Building as a Verb: Designing a Building That Works Harder for You

The Biomimicry Column

Building as a Verb: Designing a Building That Works Harder for You

Blueprint - CC license by Flickr user Todd Ehlers

What do you get when you throw 60 young architects into a room for 10 days and teach them new parametric software tools, concepts about bio-inspired design, and give them a bunch of servo-motors, sensors and actuators to play with? Well, you get some pretty excited designers, for one thing, and you get some pretty interesting results, for another.  

I spoke about bio-inspired design recently to the international participants of such a workshop, Biodynamic Structures, hosted by the California College of the Arts (CCA) and the Architectural Association of London. The purpose of the workshop was to explore the integration of new ideas and technology in the design of better buildings. Can learning more about materials, biology and robotics inspire productively innovative designs? The participants were there to find out in a hands-on approach that included building their own working mechanisms.  

Their creations ranged from a ceiling that changed shape when stimulated by noise, to a wall that responded to the presence of people, to a light-activated hydraulic partition, to structural columns that mimicked the distribution of trees and branches in a forest. All were creative and ambitious, and all were developed with that breakneck reflection peculiar to architects in a charrette.  

Why is this important to any business? A “smarter” building will make you money, and just might help save your kids and grandkids from living like astronauts on a dead planet. Half of the world's population now lives in urban areas. Buildings and infrastructure in North America account for about 40 percent of material consumption and about a third of energy use. Saving energy, manpower and materials through the use of real-time building information is a business trend that will continue unabated and is reason alone to embrace this long-term strategy.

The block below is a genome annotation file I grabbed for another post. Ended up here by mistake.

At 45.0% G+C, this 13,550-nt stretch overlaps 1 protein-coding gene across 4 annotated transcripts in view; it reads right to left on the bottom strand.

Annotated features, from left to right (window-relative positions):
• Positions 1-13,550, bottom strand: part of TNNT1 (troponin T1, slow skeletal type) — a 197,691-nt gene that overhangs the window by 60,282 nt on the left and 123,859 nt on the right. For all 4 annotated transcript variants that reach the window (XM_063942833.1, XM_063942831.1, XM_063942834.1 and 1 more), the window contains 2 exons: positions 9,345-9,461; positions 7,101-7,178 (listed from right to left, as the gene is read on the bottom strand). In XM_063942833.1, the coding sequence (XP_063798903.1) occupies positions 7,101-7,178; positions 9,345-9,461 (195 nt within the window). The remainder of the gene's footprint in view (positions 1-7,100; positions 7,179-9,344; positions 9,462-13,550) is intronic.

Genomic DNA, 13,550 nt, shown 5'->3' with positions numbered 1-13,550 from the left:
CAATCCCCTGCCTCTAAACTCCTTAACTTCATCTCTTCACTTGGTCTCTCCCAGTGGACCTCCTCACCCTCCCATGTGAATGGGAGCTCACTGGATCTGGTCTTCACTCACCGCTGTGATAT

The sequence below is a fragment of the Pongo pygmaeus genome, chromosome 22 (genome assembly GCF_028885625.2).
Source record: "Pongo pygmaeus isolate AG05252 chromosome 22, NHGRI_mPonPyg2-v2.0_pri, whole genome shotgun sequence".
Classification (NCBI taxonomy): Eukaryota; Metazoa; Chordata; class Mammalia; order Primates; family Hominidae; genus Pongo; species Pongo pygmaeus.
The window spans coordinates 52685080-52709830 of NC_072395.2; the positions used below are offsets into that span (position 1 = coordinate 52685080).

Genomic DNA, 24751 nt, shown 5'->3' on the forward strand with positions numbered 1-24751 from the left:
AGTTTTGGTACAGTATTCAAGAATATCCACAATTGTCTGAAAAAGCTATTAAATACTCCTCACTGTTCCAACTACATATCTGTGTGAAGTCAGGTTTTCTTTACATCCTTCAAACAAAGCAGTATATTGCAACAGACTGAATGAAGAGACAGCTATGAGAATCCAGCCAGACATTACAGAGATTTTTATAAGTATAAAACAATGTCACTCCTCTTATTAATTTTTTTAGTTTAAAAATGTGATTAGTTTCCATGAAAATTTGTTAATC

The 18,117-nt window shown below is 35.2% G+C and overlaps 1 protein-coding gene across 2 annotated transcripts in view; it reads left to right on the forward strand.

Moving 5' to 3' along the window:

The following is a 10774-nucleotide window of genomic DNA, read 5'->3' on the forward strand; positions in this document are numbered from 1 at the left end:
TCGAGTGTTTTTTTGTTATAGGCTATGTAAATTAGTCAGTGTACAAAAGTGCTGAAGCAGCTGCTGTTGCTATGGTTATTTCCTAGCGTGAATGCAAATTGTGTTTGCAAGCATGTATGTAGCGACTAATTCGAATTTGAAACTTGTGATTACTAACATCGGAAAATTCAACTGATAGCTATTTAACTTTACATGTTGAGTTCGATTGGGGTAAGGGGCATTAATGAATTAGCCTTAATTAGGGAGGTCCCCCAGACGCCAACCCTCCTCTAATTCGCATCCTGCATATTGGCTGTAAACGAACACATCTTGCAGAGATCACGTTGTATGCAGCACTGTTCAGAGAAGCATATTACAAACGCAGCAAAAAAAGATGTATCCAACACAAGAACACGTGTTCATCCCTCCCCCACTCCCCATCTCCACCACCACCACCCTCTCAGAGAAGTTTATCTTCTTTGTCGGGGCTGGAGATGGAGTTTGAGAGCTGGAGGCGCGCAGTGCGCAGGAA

There is an additional architectural trend, in my opinion, that may become as compelling. It is not in stride yet, but is evidenced in myriad developments in other technologies and in the nascent design efforts of young architects such as these at universities and firms around the world. It is the growing design focus on the human/machine interface. Unlike past utopian (or dystopian) dreamers, however, proponents seek to make the mechanistic more organic, rather than the other way 'round. The key to this approach, of course, is biomimetics and our greater capacity to understand nature. 

A more functionally organic building will be able to do more things. In other words, it will be a “verb,” and the distinction between shelter and tool will become blurred as workers make use of the material structure around them to communicate, transport, inform and manipulate in both individual and collective ways. One needs only to look at the revolution in personal communication to appreciate the steep trajectory of change possible for buildings and the people sheltered within. 

Professor Jason Johnson thinks that this kind of workshop represents the new trend toward “dynamism.” He sees a growing shift from the making of forms based on a discrete aesthetic, to forms that are “more continuous, interactive with the user, and that allow (themselves) to be modulated by the users. In the past, the users have been the 'actuators,' but now buildings will be more responsive and allow participation with users. Instead of users chasing the building, the building will begin to understand you.” 

Architects have long advocated good design as a path to better human performance: Efficient layouts, well-considered circulation, etc. What if your building not only made you more efficient, but also made you smarter? I doubt augmented reality, for example, will be contained for very long within small, hand-held devices. The opportunity for architects (and those benefiting from their designs) is unclear but it will be unique to buildings.